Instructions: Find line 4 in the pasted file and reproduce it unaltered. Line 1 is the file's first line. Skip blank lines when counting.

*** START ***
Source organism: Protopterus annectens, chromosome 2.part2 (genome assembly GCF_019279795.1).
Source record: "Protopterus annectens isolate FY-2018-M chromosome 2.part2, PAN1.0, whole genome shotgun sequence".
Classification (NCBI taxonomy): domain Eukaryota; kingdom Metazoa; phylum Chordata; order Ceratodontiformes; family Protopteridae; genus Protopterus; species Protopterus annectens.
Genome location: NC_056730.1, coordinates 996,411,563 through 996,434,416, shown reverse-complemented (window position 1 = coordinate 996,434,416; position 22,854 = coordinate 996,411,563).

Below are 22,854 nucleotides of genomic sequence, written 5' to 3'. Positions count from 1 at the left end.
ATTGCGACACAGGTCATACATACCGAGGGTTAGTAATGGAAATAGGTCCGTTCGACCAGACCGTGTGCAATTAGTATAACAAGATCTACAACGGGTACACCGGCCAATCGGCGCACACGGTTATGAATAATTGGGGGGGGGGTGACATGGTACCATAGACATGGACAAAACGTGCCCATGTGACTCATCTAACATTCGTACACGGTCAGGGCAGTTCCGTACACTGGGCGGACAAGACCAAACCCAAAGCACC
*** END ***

Genome location: NC_056730.1, coordinates 996,411,563 through 996,434,416, shown reverse-complemented (window position 1 = coordinate 996,434,416; position 22,854 = coordinate 996,411,563).